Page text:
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Other LED Light bulb advice

Discussion in 'General' started by modd1uk, 12 Jan 2013.

  1. Unicorn

    Unicorn Uniform November India

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    While we're on the subject of lighting, I don't suppose either of you two lighting designer gents have any experience with industrial (but kinda not, if you know what I mean...) lighting for work benches? As well as the garage, I need to redo the workshop lighting soon.
     
  2. longweight

    longweight Possibly Longbeard.

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    You mean vapour proof fittings?

    [​IMG]
     
  3. Unicorn

    Unicorn Uniform November India

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    I mean vapour proof, individually switchable and not crappy looking with a poor level of diffusion. Basically, I mean something that looks modern, bright and is more functional than the standard 5' single tube (undiffused) fittings that I have there at the moment. Yes to LED, yes to IP65 and absolutely yes if they are well diffused and lower energy than the 5' fluorescents - I can make them individually switchable if necessary, it's not hard to install a panel mounted toggle switch in each fitting.

    Since I'm asking experts now instead of t'local electrical wholesaler down t'road, have either of you ever seen fluorescent fittings with a right angled body on them to fit into corners etc? Because I'm almost sure I have seen them, but cannot find them anywhere, online or from local wholesalers.

    [edit]

    Upon further inspection, those Toshibas look perfect if the right angle ones aren't available! Well played and thank you :thumb:
     
    Last edited: 15 Jan 2013
  4. longweight

    longweight Possibly Longbeard.

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  5. Unicorn

    Unicorn Uniform November India

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    Yes, exactly! Although those are designed for prison cells :worried: Is there anything more "lab" oriented like that?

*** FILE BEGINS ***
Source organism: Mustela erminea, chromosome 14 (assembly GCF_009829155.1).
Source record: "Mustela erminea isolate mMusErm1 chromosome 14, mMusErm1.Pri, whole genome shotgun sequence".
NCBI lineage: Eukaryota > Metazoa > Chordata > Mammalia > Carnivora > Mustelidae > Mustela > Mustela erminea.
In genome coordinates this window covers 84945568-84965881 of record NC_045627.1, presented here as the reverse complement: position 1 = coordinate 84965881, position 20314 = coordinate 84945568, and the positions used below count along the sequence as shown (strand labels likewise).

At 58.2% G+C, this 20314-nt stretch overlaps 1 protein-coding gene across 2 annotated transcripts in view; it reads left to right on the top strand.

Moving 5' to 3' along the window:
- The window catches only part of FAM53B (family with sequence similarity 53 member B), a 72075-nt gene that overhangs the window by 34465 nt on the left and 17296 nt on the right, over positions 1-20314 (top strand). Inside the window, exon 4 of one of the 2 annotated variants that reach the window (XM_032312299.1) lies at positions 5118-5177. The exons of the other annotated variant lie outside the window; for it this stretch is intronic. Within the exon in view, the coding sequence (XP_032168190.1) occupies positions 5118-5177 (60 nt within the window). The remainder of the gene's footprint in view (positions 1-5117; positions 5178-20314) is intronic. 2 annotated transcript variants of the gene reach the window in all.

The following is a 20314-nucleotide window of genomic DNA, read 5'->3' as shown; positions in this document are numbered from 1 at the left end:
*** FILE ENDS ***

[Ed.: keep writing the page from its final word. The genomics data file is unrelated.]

6. longweight

    longweight Possibly Longbeard.

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    Hmm maybe, I will have a think who else might do them.

    Could you not mount a standard IP65 batten on some 45 degree mounts?
     
  7. Unicorn

    Unicorn Uniform November India

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    I mocked it up a while ago, but unfortunately there's not a lot of space to do that, I just found these though, the angled version of which seems perfect.
     
  8. modd1uk

    modd1uk Well-Known Member

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    To save me making a new thread can anybody suggest some led floodlights with PIR ? Or is it better to buy a seperate pir and floodlight ?

    Dont want to spend a fortune as I need 3, two for my house and one for the mothers.
     
  9. longweight

    longweight Possibly Longbeard.

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    They are T8 so you could use LED tubes if you wanted to at a later date.
     
  10. longweight

    longweight Possibly Longbeard.

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  11. Unicorn

    Unicorn Uniform November India

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    I would probably want to go with LEDs from the outset really. I'm aiming to not only brighten the place up, but reduce the energy usage as well. I think I'll go with the Toshiba fittings you suggested for the ceiling and an angled fitting along the bench. The only thing I see potentially wrong with the Sterilux Angled fittings is that they aren't IP rated. A vapour proof, chemical resistant 4' version of those would be the closest thing to perfect for my application - I might send you a photo later in the week to give you an idea of the area I'm hoping to illuminate. Can your company supply items from Designplan?
     
  12. longweight

    longweight Possibly Longbeard.

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    I'm afraid not but most electrical wholesalers should be able to get hold of them for you.
     
  13. Unicorn

    Unicorn Uniform November India

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    I'm an idiot, they are IP55 fittings which would be enough for my purposes.

    Cheers, your advice has been invaluable! I've been making enquiries about the new bench lighting for ages and came up against a brick wall every time. +rep for some very useful information and advice! :thumb:
     
  14. longweight